The Vasa Museum
Over a million visitors
Over a million visitors each year can't be wrong. The warship's inglorious fate – sinking on its maiden voyage – almost 400 years ago leaves nobody unmoved. It's impressive to see what good condition the ship is in, to hear its fascinating story and to learn about the harsh life on board a warship at that time.
The Vasa was built at a Stockholm shipyard as the mightiest naval vessel of her time, with two cannon decks carrying 64 cannon. On the day of the maiden voyage – Sunday, 10 August 1628 – spectators gathered along the shoreline to watch the spectacle. The sails were hoisted and the salute fired, but just a couple of minutes later the Vasa started listing. She managed to write herself but soon began capsizing once more. The pride of Sweden sank beneath the waves after sailing no more than 1300 metres.
The warship Vasa was salvaged in 1961, having spent 333 years on the seabed. A temporary building made of corrugated sheeting was quickly erected to protect the ship in its new location in Södra Djurgården, and that's where the Vasa lay on its bobbing pontoon for 27 years. The foundations for the current building were laid in November 1987 and the museum was officially opened on 15 June 1990.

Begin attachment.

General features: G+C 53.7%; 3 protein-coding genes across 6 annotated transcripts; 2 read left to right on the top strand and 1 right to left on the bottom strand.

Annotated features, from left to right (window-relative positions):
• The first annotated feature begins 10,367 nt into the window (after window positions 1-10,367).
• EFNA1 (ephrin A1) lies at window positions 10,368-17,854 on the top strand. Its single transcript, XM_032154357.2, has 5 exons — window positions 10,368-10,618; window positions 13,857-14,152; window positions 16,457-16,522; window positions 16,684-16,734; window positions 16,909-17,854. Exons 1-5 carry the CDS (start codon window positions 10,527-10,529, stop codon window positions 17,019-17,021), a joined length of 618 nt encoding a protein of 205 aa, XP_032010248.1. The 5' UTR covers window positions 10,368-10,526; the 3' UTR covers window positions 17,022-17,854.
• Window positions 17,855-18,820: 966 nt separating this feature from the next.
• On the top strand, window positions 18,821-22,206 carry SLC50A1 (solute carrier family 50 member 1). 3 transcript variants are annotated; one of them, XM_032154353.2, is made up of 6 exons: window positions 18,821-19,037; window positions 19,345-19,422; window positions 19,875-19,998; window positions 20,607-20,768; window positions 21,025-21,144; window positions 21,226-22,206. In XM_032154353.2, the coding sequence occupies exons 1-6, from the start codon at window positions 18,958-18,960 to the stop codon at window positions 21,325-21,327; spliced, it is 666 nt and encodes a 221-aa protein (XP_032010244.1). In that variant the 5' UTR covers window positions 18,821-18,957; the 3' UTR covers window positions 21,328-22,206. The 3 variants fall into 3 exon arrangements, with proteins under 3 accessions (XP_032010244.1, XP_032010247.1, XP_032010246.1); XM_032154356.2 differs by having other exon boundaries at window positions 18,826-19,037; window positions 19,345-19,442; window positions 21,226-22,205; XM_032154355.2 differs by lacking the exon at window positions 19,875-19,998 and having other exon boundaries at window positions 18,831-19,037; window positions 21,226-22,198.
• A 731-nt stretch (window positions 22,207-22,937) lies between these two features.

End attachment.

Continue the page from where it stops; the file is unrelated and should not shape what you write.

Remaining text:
The architects for the sensational new museum building were Marianne Dahlbäck and Göran Månsson. In addition to the striking copper roof, the outside of the building is clad in glulam panels painted in blue, pitch black, Falu red, ochre and dark green. The colours on the outside are repeated inside, painted on wood panels and directly onto concrete. Large sections of the walls and the whole ceiling have been kept in bare concrete.
The Vasa Museum is a museum that attracts all ages. Don't miss the film about the Vasa, which is shown daily every half an hour. There is a large museum shop and restaurant, as well as picnic tables for those with their own supplies.
The building is part of our shared cultural heritage. The National Property Board Sweden looks after it, but it is the museum that keeps the building alive. Information on exhibitions and activities can be found on the museum's website.
- Audio guide
- Guided tours
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